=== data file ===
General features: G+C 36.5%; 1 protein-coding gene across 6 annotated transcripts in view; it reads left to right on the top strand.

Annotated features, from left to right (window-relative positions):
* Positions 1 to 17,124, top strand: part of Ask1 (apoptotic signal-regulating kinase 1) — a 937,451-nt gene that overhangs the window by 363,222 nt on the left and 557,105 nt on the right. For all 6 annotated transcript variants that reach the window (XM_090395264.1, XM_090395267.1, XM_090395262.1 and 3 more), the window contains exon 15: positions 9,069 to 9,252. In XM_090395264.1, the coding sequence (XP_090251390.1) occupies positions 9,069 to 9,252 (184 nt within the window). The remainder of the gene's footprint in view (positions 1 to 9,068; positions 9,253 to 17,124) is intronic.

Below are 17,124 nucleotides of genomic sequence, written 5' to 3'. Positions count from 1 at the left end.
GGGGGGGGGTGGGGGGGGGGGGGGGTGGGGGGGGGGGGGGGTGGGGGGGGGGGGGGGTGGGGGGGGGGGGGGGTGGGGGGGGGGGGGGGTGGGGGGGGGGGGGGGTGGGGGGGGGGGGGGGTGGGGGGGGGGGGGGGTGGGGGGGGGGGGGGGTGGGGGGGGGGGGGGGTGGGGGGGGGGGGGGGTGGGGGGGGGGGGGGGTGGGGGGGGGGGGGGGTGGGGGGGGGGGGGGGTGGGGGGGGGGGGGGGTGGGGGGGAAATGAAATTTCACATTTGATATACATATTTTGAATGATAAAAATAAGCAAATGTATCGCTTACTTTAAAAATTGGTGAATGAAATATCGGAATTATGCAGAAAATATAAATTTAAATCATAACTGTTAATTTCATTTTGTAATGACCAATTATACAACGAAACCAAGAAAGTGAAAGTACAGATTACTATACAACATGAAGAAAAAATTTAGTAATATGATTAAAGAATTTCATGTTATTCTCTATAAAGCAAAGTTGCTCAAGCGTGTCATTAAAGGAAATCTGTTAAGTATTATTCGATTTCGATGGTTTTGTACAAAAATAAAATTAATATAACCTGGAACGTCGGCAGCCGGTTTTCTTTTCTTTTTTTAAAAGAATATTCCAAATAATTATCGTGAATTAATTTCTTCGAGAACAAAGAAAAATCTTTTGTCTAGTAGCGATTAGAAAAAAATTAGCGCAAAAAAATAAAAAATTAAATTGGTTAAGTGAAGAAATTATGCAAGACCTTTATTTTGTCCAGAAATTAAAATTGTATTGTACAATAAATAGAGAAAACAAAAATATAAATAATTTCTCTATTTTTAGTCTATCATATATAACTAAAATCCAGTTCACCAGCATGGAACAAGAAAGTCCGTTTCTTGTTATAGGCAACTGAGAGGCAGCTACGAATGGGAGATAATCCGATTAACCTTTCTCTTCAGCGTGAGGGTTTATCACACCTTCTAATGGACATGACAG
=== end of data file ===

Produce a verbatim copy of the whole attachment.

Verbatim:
General features: G+C 36.5%; 1 protein-coding gene across 6 annotated transcripts in view; it reads left to right on the top strand.

Annotated features, from left to right (window-relative positions):
* Positions 1 to 17,124, top strand: part of Ask1 (apoptotic signal-regulating kinase 1) — a 937,451-nt gene that overhangs the window by 363,222 nt on the left and 557,105 nt on the right. For all 6 annotated transcript variants that reach the window (XM_090395264.1, XM_090395267.1, XM_090395262.1 and 3 more), the window contains exon 15: positions 9,069 to 9,252. In XM_090395264.1, the coding sequence (XP_090251390.1) occupies positions 9,069 to 9,252 (184 nt within the window). The remainder of the gene's footprint in view (positions 1 to 9,068; positions 9,253 to 17,124) is intronic.

Below are 17,124 nucleotides of genomic sequence, written 5' to 3'. Positions count from 1 at the left end.
GGGGGGGGGTGGGGGGGGGGGGGGGTGGGGGGGGGGGGGGGTGGGGGGGGGGGGGGGTGGGGGGGGGGGGGGGTGGGGGGGGGGGGGGGTGGGGGGGGGGGGGGGTGGGGGGGGGGGGGGGTGGGGGGGGGGGGGGGTGGGGGGGGGGGGGGGTGGGGGGGGGGGGGGGTGGGGGGGGGGGGGGGTGGGGGGGGGGGGGGGTGGGGGGGGGGGGGGGTGGGGGGGGGGGGGGGTGGGGGGGGGGGGGGGTGGGGGGGAAATGAAATTTCACATTTGATATACATATTTTGAATGATAAAAATAAGCAAATGTATCGCTTACTTTAAAAATTGGTGAATGAAATATCGGAATTATGCAGAAAATATAAATTTAAATCATAACTGTTAATTTCATTTTGTAATGACCAATTATACAACGAAACCAAGAAAGTGAAAGTACAGATTACTATACAACATGAAGAAAAAATTTAGTAATATGATTAAAGAATTTCATGTTATTCTCTATAAAGCAAAGTTGCTCAAGCGTGTCATTAAAGGAAATCTGTTAAGTATTATTCGATTTCGATGGTTTTGTACAAAAATAAAATTAATATAACCTGGAACGTCGGCAGCCGGTTTTCTTTTCTTTTTTTAAAAGAATATTCCAAATAATTATCGTGAATTAATTTCTTCGAGAACAAAGAAAAATCTTTTGTCTAGTAGCGATTAGAAAAAAATTAGCGCAAAAAAATAAAAAATTAAATTGGTTAAGTGAAGAAATTATGCAAGACCTTTATTTTGTCCAGAAATTAAAATTGTATTGTACAATAAATAGAGAAAACAAAAATATAAATAATTTCTCTATTTTTAGTCTATCATATATAACTAAAATCCAGTTCACCAGCATGGAACAAGAAAGTCCGTTTCTTGTTATAGGCAACTGAGAGGCAGCTACGAATGGGAGATAATCCGATTAACCTTTCTCTTCAGCGTGAGGGTTTATCACACCTTCTAATGGACATGACAG